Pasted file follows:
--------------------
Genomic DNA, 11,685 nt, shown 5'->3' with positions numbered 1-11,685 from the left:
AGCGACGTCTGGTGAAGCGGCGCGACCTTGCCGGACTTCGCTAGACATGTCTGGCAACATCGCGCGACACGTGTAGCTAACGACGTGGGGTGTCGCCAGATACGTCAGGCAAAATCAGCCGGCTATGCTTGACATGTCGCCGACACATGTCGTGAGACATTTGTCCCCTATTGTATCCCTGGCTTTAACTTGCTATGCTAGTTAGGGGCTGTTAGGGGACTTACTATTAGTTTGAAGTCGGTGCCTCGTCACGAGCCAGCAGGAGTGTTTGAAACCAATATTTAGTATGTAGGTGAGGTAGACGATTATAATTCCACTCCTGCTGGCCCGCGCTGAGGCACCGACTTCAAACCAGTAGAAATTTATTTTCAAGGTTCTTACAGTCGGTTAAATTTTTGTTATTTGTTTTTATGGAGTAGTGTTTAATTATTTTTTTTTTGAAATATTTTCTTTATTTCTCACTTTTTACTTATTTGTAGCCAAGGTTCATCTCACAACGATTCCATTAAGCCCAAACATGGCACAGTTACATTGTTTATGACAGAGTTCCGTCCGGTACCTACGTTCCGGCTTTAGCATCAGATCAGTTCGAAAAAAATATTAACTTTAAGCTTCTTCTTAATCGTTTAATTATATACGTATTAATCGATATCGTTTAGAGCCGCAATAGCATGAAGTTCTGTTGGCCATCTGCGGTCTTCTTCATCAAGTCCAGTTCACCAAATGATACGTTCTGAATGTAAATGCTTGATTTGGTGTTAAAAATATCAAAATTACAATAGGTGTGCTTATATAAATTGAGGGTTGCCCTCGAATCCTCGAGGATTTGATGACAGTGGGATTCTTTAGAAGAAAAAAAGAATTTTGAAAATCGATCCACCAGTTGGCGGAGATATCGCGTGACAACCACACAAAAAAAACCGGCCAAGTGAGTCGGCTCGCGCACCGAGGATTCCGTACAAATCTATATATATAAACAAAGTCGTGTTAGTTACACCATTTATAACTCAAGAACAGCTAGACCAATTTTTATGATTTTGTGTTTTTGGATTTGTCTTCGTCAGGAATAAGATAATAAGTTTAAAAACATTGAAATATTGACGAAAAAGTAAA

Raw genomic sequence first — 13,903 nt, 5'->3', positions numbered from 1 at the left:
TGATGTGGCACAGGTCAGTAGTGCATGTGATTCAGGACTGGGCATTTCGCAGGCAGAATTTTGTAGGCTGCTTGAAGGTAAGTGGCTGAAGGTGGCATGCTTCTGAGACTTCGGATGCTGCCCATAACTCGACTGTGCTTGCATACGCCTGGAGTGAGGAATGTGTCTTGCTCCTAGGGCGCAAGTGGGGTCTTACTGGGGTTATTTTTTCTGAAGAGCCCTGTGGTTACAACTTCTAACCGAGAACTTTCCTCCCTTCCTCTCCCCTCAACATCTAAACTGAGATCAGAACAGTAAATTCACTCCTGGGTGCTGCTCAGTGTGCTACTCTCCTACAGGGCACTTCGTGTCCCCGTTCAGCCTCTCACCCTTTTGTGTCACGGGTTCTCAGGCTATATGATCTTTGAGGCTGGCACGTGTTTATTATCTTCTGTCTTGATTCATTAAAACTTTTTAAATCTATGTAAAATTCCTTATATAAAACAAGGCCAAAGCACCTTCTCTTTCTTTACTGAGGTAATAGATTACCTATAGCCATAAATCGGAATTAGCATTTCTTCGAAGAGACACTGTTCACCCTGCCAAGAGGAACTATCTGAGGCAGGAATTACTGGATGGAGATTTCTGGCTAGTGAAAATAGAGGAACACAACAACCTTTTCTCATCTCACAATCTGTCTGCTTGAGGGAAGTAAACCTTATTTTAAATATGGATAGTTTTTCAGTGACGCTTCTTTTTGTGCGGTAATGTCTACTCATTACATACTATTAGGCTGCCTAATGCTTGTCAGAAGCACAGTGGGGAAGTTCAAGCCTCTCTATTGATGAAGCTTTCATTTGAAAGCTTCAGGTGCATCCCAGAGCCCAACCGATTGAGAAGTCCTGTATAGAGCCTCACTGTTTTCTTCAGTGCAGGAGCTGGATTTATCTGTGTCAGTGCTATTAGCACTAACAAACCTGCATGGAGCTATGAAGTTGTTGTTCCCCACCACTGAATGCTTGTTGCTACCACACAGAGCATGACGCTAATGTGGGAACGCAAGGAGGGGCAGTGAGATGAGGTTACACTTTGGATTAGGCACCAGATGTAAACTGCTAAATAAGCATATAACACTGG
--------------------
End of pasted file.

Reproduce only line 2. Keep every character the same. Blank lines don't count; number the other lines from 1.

AGCGACGTCTGGTGAAGCGGCGCGACCTTGCCGGACTTCGCTAGACATGTCTGGCAACATCGCGCGACACGTGTAGCTAACGACGTGGGGTGTCGCCAGATACGTCAGGCAAAATCAGCCGGCTATGCTTGACATGTCGCCGACACATGTCGTGAGACATTTGTCCCCTATTGTATCCCTGGCTTTAACTTGCTATGCTAGTTAGGGGCTGTTAGGGGACTTACTATTAGTTTGAAGTCGGTGCCTCGTCACGAGCCAGCAGGAGTGTTTGAAACCAATATTTAGTATGTAGGTGAGGTAGACGATTATAATTCCACTCCTGCTGGCCCGCGCTGAGGCACCGACTTCAAACCAGTAGAAATTTATTTTCAAGGTTCTTACAGTCGGTTAAATTTTTGTTATTTGTTTTTATGGAGTAGTGTTTAATTATTTTTTTTTTGAAATATTTTCTTTATTTCTCACTTTTTACTTATTTGTAGCCAAGGTTCATCTCACAACGATTCCATTAAGCCCAAACATGGCACAGTTACATTGTTTATGACAGAGTTCCGTCCGGTACCTACGTTCCGGCTTTAGCATCAGATCAGTTCGAAAAAAATATTAACTTTAAGCTTCTTCTTAATCGTTTAATTATATACGTATTAATCGATATCGTTTAGAGCCGCAATAGCATGAAGTTCTGTTGGCCATCTGCGGTCTTCTTCATCAAGTCCAGTTCACCAAATGATACGTTCTGAATGTAAATGCTTGATTTGGTGTTAAAAATATCAAAATTACAATAGGTGTGCTTATATAAATTGAGGGTTGCCCTCGAATCCTCGAGGATTTGATGACAGTGGGATTCTTTAGAAGAAAAAAAGAATTTTGAAAATCGATCCACCAGTTGGCGGAGATATCGCGTGACAACCACACAAAAAAAACCGGCCAAGTGAGTCGGCTCGCGCACCGAGGATTCCGTACAAATCTATATATATAAACAAAGTCGTGTTAGTTACACCATTTATAACTCAAGAACAGCTAGACCAATTTTTATGATTTTGTGTTTTTGGATTTGTCTTCGTCAGGAATAAGATAATAAGTTTAAAAACATTGAAATATTGACGAAAAAGTAAA